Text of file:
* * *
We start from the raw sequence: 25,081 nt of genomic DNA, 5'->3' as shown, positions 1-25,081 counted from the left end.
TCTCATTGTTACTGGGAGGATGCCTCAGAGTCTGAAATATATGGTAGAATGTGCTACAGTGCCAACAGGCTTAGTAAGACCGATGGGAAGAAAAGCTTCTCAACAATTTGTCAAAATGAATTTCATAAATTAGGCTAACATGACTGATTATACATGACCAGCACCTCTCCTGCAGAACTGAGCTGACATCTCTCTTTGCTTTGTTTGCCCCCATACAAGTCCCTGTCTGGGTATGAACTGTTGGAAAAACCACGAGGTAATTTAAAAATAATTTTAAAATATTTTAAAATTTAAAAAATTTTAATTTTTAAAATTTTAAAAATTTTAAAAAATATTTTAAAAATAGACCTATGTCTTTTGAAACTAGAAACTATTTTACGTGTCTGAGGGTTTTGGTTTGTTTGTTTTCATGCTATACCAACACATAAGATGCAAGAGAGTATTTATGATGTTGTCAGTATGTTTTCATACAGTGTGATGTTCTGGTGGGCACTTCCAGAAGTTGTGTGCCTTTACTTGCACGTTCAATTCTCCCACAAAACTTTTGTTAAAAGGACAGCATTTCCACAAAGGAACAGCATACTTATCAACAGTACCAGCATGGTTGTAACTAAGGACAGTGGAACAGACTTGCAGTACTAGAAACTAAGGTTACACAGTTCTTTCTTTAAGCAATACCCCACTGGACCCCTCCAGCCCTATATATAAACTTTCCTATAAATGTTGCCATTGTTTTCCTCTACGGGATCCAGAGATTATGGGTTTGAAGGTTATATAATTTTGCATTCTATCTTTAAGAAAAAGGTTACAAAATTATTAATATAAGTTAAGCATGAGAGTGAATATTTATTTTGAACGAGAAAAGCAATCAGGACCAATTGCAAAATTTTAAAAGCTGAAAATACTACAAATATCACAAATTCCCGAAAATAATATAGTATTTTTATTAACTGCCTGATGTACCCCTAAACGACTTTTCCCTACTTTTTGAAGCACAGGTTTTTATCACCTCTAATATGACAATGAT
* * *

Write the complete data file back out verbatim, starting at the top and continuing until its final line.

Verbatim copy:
We start from the raw sequence: 25,081 nt of genomic DNA, 5'->3' as shown, positions 1-25,081 counted from the left end.
TCTCATTGTTACTGGGAGGATGCCTCAGAGTCTGAAATATATGGTAGAATGTGCTACAGTGCCAACAGGCTTAGTAAGACCGATGGGAAGAAAAGCTTCTCAACAATTTGTCAAAATGAATTTCATAAATTAGGCTAACATGACTGATTATACATGACCAGCACCTCTCCTGCAGAACTGAGCTGACATCTCTCTTTGCTTTGTTTGCCCCCATACAAGTCCCTGTCTGGGTATGAACTGTTGGAAAAACCACGAGGTAATTTAAAAATAATTTTAAAATATTTTAAAATTTAAAAAATTTTAATTTTTAAAATTTTAAAAATTTTAAAAAATATTTTAAAAATAGACCTATGTCTTTTGAAACTAGAAACTATTTTACGTGTCTGAGGGTTTTGGTTTGTTTGTTTTCATGCTATACCAACACATAAGATGCAAGAGAGTATTTATGATGTTGTCAGTATGTTTTCATACAGTGTGATGTTCTGGTGGGCACTTCCAGAAGTTGTGTGCCTTTACTTGCACGTTCAATTCTCCCACAAAACTTTTGTTAAAAGGACAGCATTTCCACAAAGGAACAGCATACTTATCAACAGTACCAGCATGGTTGTAACTAAGGACAGTGGAACAGACTTGCAGTACTAGAAACTAAGGTTACACAGTTCTTTCTTTAAGCAATACCCCACTGGACCCCTCCAGCCCTATATATAAACTTTCCTATAAATGTTGCCATTGTTTTCCTCTACGGGATCCAGAGATTATGGGTTTGAAGGTTATATAATTTTGCATTCTATCTTTAAGAAAAAGGTTACAAAATTATTAATATAAGTTAAGCATGAGAGTGAATATTTATTTTGAACGAGAAAAGCAATCAGGACCAATTGCAAAATTTTAAAAGCTGAAAATACTACAAATATCACAAATTCCCGAAAATAATATAGTATTTTTATTAACTGCCTGATGTACCCCTAAACGACTTTTCCCTACTTTTTGAAGCACAGGTTTTTATCACCTCTAATATGACAATGAT